• In other embodiments, a navigation planning module selects the deployment location based upon a plurality of factors, which in some instances may be procedural characteristics, such as the distance to the target structure, and/or the position of the target structure relative to other anatomic features. In other embodiments, the navigation planning module may additionally or alternatively receive and use information about the operational capability of the interventional instrument to determine a deployment location. For example, information pertaining to the bending capability of the instrument may be considered, such as the flexibility and elasticity of the catheter material, any preformed shape characteristics of the catheter or tools passed through the channel of the catheter, the steerability of the distal end of the catheter or tool (e.g., the degree to which the distal tip of the catheter may be curved relative to the main axis of the catheter), and the curvature along the length of the catheter. Other characteristics of the interventional instrument may also be used to determine the deployment location including the diameter of the catheter, the diameter of the tool, the trajectory of the tool when extended from the catheter (e.g., curved, straight), the movement of the tool (e.g., sweeping, spinning, linear), the maximum angulation of the axis of the tool versus the axis of the catheter, the maximum length the tool can be extended from the catheter, and any anchoring structures at the distal tip of the catheter providing frictional contact with the passageway wall. The information pertaining to the bending capability and/or the information related to the characteristics of the interventional instrument are exemplary factors that can be used to determine the operational capability of the interventional instrument within the anatomical passageways.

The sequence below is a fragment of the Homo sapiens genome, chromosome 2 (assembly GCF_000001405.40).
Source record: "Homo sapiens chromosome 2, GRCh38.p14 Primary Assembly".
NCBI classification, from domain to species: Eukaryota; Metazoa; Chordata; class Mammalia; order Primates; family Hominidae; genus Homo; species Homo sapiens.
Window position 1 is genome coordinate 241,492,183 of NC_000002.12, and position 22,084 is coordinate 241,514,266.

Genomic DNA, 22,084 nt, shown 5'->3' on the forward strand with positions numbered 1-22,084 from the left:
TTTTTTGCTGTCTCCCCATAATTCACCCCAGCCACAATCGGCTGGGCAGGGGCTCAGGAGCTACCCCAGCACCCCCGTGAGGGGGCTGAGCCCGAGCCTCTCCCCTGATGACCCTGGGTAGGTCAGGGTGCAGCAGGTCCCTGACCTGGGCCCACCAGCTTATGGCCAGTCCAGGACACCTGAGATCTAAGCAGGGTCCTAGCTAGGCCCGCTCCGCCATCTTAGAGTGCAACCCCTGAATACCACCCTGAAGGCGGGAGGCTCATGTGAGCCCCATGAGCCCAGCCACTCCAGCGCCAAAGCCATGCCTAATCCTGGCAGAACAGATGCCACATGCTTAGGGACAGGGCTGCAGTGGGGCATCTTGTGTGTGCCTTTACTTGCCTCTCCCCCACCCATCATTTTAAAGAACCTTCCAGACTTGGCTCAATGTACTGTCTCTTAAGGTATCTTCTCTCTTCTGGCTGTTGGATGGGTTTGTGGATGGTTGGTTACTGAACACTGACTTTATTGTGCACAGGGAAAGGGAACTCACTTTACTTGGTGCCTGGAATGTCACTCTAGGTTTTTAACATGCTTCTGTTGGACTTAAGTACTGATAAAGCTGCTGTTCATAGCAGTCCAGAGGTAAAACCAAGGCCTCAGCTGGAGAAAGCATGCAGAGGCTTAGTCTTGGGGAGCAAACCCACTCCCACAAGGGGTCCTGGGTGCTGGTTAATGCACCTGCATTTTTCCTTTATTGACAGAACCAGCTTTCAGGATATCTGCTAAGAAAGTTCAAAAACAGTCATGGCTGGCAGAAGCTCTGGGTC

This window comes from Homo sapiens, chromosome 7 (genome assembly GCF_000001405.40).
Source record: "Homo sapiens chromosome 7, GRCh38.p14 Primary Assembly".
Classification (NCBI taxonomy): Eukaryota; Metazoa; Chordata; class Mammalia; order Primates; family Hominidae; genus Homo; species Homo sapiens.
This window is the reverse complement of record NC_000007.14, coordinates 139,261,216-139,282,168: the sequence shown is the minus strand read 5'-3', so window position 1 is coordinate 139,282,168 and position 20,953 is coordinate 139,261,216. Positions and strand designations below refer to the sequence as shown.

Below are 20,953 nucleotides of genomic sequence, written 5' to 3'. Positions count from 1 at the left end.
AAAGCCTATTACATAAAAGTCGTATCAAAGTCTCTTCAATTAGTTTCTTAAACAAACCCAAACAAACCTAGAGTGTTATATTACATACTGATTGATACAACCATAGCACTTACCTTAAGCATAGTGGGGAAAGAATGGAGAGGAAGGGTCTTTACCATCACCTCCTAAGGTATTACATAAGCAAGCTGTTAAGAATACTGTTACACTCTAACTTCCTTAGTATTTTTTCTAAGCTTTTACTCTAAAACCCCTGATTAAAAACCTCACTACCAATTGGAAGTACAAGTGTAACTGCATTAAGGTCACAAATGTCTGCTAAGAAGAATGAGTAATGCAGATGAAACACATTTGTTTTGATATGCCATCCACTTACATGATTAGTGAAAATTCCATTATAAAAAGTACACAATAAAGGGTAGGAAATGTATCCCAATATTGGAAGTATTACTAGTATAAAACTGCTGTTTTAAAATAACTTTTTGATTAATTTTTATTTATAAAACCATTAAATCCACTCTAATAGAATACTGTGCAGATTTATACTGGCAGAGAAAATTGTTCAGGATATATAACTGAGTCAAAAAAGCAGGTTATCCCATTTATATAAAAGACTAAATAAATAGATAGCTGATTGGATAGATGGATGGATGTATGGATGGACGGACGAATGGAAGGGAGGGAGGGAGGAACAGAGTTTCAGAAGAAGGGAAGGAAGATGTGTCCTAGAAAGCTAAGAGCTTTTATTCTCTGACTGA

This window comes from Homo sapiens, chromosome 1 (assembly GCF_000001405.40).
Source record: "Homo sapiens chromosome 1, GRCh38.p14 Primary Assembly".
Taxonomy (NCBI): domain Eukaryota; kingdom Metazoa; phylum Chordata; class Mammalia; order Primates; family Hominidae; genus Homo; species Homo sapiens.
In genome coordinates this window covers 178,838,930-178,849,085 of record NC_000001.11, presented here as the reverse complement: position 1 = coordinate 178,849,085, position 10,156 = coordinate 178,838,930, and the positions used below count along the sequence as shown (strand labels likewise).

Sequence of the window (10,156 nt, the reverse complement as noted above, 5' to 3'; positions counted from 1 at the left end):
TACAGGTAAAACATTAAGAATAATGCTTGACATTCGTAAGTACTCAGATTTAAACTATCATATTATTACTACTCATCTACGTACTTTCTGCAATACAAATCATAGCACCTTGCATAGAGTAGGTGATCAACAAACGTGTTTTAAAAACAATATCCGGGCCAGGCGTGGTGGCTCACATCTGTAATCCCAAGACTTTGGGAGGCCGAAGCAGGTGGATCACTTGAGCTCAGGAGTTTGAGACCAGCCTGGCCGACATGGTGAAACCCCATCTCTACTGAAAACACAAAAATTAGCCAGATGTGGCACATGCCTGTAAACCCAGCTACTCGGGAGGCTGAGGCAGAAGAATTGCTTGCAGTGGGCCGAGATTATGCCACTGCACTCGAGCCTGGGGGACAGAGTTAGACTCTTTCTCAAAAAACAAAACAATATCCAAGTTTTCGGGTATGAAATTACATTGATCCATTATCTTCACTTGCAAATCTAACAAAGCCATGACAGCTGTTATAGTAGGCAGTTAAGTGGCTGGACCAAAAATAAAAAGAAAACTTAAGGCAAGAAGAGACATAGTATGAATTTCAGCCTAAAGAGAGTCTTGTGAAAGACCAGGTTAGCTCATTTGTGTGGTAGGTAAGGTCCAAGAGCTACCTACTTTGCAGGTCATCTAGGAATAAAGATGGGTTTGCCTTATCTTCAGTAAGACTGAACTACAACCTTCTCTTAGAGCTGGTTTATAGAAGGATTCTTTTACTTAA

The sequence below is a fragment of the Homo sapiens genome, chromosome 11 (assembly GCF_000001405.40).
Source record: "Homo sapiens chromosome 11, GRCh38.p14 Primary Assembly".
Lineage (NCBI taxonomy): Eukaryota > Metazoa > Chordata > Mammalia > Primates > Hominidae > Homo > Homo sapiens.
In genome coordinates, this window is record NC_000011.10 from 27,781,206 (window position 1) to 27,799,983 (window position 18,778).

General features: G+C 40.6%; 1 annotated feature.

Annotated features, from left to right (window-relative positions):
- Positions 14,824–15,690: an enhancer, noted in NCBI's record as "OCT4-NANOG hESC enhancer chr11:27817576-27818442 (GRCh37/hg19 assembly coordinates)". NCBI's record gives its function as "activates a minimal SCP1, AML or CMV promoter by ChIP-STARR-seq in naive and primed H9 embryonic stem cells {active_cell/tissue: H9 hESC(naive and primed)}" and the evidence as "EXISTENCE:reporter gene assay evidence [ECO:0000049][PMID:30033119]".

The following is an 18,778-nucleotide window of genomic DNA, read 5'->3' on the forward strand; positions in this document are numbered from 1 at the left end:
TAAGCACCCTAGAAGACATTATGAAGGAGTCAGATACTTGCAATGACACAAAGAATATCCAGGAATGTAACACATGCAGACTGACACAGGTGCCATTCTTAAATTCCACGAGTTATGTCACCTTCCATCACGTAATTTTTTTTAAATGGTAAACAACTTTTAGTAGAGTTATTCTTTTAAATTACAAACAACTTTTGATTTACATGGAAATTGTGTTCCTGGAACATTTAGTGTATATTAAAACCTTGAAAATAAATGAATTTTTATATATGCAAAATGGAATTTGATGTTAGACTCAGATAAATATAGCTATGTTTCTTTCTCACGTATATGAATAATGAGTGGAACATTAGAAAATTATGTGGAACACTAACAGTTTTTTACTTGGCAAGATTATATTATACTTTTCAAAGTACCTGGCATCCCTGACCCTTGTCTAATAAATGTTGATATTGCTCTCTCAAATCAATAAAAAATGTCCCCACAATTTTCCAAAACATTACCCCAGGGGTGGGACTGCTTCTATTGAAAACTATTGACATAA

• The navigation planning module may also or alternatively receive and use information about the patient anatomy to determine a deployment location. Such information may include, for example, the location of the carinas of the anatomical passageways nearest to the target structure and the size of the passageways nearest to the target structure. Other anatomic information may include the elasticity of the anatomical passageways including the impact that any disease processes may have had on the elasticity of the passageways. The navigation planning model may also consider the surrounding anatomic tissue to, for example, select a deployment location that reduces the risk to surrounding tissue. As one example, a deployment location away from the perimeter of a lung may be selected to avoid the risk of puncturing the lung with the deployed tool. The navigation planning model may also consider the anatomy of the target structure to access a preferred location of the target structure. For example, the deployment location may be selected such that a biopsy tool avoids a calcified part of a tumor.
  • The navigation planning module may also consider information about the relationship between the interventional instrument and the patient anatomy such as the distance of the target structure from the end of the catheter. Referring to FIG. 5, the navigation planning module may also consider the angle of approach 320 between the interventional tool and the passageway wall. For example, an approach angle of 90° may impracticable due to the small size of the passageway and the bendability of the distal tip of the catheter. An approach angle of 10° may also be unsuitable because of the risk that the interventional tool may graze the surface of the passageway wall without penetrating. For these reasons, the navigation planning module may select a deployment location such that the approach angle is between approximately 30° and 90°.